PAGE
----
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|Title:||Towards a Complex Systems Meta-Theory of Learning as an Emergent Phenomenon: Beyond the Cognitive Versus Situative Debate|
|Authors:||Jacobson, Michael J.|
|Publisher:||Boulder, CO: International Society of the Learning Sciences|
|Citation:||Jacobson, M. J., Kapur, M., & Reimann, P. (2014). Towards a Complex Systems Meta-Theory of Learning as an Emergent Phenomenon: Beyond the Cognitive Versus Situative Debate. In Joseph L. Polman, Eleni A. Kyza, D. Kevin O'Neill, Iris Tabak, William R. Penuel, A. Susan Jurow, Kevin O'Connor, Tiffany Lee, and Laura D'Amico (Eds.). Learning and Becoming in Practice: The International Conference of the Learning Sciences (ICLS) 2014. Volume 1. Colorado, CO: International Society of the Learning Sciences, pp. 362-369.|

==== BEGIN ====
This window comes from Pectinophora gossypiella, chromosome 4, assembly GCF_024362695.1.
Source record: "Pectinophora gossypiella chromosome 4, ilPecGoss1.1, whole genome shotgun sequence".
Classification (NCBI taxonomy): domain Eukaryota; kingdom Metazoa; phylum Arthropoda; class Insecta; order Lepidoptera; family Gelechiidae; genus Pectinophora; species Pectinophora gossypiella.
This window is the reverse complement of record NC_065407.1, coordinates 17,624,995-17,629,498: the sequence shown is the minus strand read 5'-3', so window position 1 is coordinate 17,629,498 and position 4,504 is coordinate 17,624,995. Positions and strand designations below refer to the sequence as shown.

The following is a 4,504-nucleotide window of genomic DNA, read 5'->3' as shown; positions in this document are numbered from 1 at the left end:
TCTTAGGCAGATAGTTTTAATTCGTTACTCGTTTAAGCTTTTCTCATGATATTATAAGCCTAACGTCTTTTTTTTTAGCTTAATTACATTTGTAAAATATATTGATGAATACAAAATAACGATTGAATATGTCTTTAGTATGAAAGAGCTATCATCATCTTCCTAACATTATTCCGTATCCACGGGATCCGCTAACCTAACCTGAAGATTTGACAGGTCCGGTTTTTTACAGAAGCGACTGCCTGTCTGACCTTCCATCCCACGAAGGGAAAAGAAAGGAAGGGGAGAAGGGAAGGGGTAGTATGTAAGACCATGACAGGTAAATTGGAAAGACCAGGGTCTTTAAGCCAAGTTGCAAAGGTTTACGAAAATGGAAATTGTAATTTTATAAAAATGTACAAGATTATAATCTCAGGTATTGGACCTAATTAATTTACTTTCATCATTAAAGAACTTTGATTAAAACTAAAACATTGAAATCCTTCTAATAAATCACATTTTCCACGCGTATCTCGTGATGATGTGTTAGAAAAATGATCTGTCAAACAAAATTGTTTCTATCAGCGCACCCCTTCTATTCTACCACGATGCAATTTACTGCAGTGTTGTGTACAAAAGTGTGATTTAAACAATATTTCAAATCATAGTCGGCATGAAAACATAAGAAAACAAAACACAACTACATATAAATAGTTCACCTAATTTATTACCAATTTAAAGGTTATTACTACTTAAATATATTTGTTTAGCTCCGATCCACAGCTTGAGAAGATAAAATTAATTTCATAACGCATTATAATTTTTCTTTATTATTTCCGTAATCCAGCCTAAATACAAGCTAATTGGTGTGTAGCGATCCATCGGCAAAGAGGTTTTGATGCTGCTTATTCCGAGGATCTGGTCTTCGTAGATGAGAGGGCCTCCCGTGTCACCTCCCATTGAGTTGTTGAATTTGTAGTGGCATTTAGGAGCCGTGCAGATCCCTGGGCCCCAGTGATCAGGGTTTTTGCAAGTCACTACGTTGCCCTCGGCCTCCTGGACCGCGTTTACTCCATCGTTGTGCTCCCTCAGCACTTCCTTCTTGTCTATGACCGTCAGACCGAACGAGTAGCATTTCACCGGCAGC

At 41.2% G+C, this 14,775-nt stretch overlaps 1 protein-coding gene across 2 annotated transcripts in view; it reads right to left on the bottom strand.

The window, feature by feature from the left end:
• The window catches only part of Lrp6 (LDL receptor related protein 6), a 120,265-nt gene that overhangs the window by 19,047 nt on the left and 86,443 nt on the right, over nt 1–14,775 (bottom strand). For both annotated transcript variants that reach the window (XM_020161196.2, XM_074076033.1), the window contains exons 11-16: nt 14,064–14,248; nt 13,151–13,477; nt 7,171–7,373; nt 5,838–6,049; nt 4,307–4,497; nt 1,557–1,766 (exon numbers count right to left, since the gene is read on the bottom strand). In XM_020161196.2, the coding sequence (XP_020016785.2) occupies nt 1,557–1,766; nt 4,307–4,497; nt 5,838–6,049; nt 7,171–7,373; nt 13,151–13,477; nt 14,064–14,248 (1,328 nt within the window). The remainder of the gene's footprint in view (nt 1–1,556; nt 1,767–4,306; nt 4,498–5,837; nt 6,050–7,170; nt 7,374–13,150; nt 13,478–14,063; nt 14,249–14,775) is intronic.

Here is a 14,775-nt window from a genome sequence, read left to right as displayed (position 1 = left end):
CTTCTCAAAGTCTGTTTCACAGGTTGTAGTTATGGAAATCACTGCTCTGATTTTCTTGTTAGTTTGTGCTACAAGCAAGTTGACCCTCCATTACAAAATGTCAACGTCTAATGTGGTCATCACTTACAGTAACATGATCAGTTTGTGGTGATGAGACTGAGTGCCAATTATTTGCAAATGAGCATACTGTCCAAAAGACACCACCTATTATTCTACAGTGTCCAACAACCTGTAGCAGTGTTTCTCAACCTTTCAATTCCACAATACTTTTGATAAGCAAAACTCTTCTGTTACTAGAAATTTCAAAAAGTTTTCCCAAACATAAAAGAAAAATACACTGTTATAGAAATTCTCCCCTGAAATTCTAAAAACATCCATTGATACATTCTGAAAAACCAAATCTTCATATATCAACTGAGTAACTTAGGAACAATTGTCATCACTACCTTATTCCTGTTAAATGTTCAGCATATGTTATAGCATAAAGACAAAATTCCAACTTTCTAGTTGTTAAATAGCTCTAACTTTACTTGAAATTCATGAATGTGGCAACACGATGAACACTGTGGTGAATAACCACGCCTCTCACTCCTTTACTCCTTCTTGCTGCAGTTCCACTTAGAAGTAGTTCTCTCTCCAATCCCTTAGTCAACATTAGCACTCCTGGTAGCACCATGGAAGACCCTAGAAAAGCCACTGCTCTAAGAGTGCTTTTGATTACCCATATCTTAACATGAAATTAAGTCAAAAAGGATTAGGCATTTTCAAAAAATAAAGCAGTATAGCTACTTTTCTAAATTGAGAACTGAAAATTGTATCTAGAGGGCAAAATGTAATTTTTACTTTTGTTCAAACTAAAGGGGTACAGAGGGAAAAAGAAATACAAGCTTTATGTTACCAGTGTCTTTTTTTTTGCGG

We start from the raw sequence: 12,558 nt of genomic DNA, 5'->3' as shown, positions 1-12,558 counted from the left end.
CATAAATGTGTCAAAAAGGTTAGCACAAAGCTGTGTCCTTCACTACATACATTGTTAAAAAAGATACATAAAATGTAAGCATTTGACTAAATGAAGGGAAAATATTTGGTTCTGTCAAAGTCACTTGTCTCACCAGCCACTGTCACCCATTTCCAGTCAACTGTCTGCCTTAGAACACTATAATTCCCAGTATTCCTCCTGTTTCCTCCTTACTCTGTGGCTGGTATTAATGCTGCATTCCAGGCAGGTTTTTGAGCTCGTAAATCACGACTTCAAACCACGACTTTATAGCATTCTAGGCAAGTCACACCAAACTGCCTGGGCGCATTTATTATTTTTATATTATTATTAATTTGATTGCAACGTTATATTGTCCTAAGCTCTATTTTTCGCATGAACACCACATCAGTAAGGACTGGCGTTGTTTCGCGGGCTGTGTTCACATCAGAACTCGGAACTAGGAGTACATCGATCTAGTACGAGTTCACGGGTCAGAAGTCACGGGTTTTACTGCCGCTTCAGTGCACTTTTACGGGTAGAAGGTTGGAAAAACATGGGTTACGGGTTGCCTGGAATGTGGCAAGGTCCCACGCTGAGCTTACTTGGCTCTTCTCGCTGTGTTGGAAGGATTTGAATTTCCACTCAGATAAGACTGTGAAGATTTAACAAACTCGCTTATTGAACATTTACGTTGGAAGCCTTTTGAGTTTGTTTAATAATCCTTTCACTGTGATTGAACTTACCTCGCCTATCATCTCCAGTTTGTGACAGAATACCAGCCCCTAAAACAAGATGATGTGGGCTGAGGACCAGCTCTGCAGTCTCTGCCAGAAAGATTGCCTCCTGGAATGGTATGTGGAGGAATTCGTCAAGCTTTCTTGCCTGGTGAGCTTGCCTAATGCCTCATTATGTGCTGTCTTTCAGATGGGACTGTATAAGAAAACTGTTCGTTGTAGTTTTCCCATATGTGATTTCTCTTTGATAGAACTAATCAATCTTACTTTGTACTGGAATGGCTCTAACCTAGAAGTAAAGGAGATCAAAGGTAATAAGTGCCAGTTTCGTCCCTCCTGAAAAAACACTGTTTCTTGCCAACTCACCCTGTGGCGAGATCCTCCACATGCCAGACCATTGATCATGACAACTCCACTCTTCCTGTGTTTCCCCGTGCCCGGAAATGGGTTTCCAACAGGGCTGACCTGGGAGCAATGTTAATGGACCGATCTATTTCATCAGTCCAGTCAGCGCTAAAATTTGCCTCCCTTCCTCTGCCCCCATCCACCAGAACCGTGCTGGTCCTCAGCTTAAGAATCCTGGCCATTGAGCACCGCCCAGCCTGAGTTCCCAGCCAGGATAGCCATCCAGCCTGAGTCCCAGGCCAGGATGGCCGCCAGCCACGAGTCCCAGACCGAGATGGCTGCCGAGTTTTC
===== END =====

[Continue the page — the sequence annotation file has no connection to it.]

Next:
|Abstract:||This paper proposes a meta-theory of learning based on conceptual perspectives and methodologies being employed in the study of complex physical and social systems to inform research in the learning sciences and education. The contexts in which learning occurs are in fact complex systems with elements or agents at different levels--from neuronal, cognitive, intrapersonal, interpersonal, cultural--in which there are feedback interactions within and across levels of the systems so that collective properties arise (i.e., emerge) from the behaviors of the parts, often with properties that are not exhibited by those parts. We analyze the long running cognitive versus situative learning debate and propose that a complex systems meta-theory of learning (CSMTL) provides a principled way to achieve a theoretical rapprochement. We close by considering other theoretical and methodological implications of the CSMTL for research in the learning sciences.|
|Appears in Collections:||ICLS2014|
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